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Finding the start of Emotet malware in MFC app

Intro Sometimes you need to dig a little to really find where the start of malicious code is in a binary. Sometimes it is not obvious from static analysis how exactly code flows to the malicious p...

Searching IAT for DLLs

Intro With a given binary it is very simple to view the Import Address Table (IAT) and see what DLLs it imports and further, what functions are used within those DLLs. In my case, I needed to do t...

PEB/TEB/TIB Structure Offsets

Intro This is really more of a reference table post to show the PEB/TEB/TIB structure notable offsets that are commonly seen in malware as it performs references after fetching the Process Environm...

Manually Unpacking Malware (part 2)

Intro This is a follow on to the first post on this, Manually Unpacking Malware, where I talked about a way to break on the real entry point of a packed malware sample. This is a second technique ...

Manually Unpacking Malware

Intro This post is intended to show one technique that can be used in an attempt to unpack a sample that is suspected to be packed by either a known packer or something unknown or even custom. The...

Digging into obfuscated excel formula code

Intro A large amount of malware that targets businesses is through phishing attacks, and that is no different where I work. We have been getting an influx of excel attachments in phishing document...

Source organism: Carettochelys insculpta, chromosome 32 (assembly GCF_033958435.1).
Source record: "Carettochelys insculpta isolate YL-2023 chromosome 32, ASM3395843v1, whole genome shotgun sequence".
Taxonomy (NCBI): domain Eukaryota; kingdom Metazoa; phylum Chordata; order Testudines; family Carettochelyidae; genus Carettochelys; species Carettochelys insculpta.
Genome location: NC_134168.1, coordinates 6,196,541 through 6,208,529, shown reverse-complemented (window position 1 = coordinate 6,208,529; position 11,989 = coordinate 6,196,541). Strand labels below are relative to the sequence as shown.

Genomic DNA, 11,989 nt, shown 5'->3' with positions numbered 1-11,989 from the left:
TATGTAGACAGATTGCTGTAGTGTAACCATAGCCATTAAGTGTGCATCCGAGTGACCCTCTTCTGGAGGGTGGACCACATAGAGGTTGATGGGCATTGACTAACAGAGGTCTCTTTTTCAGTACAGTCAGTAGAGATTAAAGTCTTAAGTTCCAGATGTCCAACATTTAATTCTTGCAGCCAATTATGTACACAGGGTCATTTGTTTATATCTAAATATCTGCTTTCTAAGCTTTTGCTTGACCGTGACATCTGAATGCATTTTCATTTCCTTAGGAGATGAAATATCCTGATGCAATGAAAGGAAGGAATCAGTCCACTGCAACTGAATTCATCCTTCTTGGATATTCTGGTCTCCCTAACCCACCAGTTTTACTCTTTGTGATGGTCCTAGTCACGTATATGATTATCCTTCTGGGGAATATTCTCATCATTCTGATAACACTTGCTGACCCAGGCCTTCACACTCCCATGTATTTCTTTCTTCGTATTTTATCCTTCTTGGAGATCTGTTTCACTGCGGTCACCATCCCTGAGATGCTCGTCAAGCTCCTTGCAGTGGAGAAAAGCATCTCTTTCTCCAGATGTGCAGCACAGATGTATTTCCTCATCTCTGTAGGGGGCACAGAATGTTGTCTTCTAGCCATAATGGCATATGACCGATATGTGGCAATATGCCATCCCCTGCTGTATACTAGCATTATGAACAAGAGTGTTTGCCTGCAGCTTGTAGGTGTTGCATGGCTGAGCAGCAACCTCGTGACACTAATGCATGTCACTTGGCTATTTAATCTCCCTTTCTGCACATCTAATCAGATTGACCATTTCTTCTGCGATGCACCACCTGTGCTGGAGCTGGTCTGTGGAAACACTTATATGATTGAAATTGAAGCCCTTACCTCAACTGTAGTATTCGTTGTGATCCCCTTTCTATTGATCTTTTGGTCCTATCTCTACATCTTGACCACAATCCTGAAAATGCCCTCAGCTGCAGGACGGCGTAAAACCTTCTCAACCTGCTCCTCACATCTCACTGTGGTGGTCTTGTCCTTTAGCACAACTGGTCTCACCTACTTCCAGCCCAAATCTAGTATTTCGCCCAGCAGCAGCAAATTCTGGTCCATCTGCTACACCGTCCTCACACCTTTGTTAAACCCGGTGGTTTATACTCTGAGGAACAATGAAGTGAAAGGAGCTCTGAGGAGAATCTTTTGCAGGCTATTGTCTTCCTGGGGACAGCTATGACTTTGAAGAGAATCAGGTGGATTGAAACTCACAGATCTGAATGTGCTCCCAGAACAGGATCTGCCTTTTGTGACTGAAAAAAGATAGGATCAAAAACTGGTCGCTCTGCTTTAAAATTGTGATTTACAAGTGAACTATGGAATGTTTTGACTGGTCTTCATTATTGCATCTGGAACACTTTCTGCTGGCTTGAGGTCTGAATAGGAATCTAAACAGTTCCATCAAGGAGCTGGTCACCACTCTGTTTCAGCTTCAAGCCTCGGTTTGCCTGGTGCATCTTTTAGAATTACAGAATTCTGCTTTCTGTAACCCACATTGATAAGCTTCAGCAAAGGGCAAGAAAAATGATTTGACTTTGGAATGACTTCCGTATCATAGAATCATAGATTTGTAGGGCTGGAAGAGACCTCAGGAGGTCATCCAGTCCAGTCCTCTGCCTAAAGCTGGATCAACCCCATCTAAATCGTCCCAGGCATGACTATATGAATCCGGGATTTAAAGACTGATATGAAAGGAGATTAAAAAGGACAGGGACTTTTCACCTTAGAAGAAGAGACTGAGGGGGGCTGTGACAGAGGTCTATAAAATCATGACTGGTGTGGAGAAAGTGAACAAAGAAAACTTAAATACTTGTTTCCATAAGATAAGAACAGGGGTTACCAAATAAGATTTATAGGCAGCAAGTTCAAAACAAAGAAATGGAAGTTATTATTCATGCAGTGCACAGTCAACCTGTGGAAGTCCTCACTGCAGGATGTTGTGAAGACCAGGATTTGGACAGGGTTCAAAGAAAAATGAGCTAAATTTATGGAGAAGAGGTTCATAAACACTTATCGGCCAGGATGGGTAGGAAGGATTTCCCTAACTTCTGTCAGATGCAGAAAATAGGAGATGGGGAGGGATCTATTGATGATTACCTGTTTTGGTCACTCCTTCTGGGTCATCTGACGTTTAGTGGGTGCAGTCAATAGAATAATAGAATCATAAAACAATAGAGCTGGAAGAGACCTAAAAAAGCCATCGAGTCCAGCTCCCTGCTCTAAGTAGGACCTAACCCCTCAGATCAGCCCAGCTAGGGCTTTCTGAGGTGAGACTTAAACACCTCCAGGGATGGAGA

Ghidra error: Unable to locate the DIA SDK

Ghidra error on auto-analysis In my flarevm using Windows 10 I have Visual Studio 2019 Community edition installed for building C/C++ programs as needed. When performing the initial auto-analysis ...

Getting Started with Ghidra and FlareVM

Goal This is a quick guide to get you started on installing FlareVM by FireEye and setting up Ghidra for reverse engineering malware. The FlareVM installation is a script you can run that will turn...

OSCE Review

General thoughts With past experience with Offensive Security, the training format was familiar which sped things up a bit for consuming the content. The Offensive Security Certified Expert (OSCE)...

SLAE32: Creating custom crypter shellcode

The blog post has been created for completing the requirements of the SecurityTube Linux Assembly Expert certification: http://securitytube-training.com/online-courses/securitytube-linux-assembly-e...